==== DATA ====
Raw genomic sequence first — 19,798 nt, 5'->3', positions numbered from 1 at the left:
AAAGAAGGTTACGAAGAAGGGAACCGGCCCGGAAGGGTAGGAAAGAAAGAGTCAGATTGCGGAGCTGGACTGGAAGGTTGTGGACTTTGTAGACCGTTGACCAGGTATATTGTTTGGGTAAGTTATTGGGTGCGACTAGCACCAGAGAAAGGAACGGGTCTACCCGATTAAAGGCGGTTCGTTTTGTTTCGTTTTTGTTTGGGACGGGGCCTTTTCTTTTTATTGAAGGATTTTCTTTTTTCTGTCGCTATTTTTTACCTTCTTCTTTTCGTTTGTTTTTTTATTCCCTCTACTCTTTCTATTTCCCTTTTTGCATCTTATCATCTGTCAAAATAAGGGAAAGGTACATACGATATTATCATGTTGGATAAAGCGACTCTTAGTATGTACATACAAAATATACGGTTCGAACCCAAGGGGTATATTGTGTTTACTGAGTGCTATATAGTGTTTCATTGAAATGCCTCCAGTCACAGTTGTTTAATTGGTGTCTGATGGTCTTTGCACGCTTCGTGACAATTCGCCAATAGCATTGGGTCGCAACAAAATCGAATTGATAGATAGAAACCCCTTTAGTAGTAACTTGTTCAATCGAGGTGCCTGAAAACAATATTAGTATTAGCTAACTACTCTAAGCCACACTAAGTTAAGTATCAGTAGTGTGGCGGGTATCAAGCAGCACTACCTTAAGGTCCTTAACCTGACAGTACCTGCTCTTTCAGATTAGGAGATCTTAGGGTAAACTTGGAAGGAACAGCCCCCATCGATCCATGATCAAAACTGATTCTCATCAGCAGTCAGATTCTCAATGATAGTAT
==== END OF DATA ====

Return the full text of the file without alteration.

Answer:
Raw genomic sequence first — 19,798 nt, 5'->3', positions numbered from 1 at the left:
AAAGAAGGTTACGAAGAAGGGAACCGGCCCGGAAGGGTAGGAAAGAAAGAGTCAGATTGCGGAGCTGGACTGGAAGGTTGTGGACTTTGTAGACCGTTGACCAGGTATATTGTTTGGGTAAGTTATTGGGTGCGACTAGCACCAGAGAAAGGAACGGGTCTACCCGATTAAAGGCGGTTCGTTTTGTTTCGTTTTTGTTTGGGACGGGGCCTTTTCTTTTTATTGAAGGATTTTCTTTTTTCTGTCGCTATTTTTTACCTTCTTCTTTTCGTTTGTTTTTTTATTCCCTCTACTCTTTCTATTTCCCTTTTTGCATCTTATCATCTGTCAAAATAAGGGAAAGGTACATACGATATTATCATGTTGGATAAAGCGACTCTTAGTATGTACATACAAAATATACGGTTCGAACCCAAGGGGTATATTGTGTTTACTGAGTGCTATATAGTGTTTCATTGAAATGCCTCCAGTCACAGTTGTTTAATTGGTGTCTGATGGTCTTTGCACGCTTCGTGACAATTCGCCAATAGCATTGGGTCGCAACAAAATCGAATTGATAGATAGAAACCCCTTTAGTAGTAACTTGTTCAATCGAGGTGCCTGAAAACAATATTAGTATTAGCTAACTACTCTAAGCCACACTAAGTTAAGTATCAGTAGTGTGGCGGGTATCAAGCAGCACTACCTTAAGGTCCTTAACCTGACAGTACCTGCTCTTTCAGATTAGGAGATCTTAGGGTAAACTTGGAAGGAACAGCCCCCATCGATCCATGATCAAAACTGATTCTCATCAGCAGTCAGATTCTCAATGATAGTAT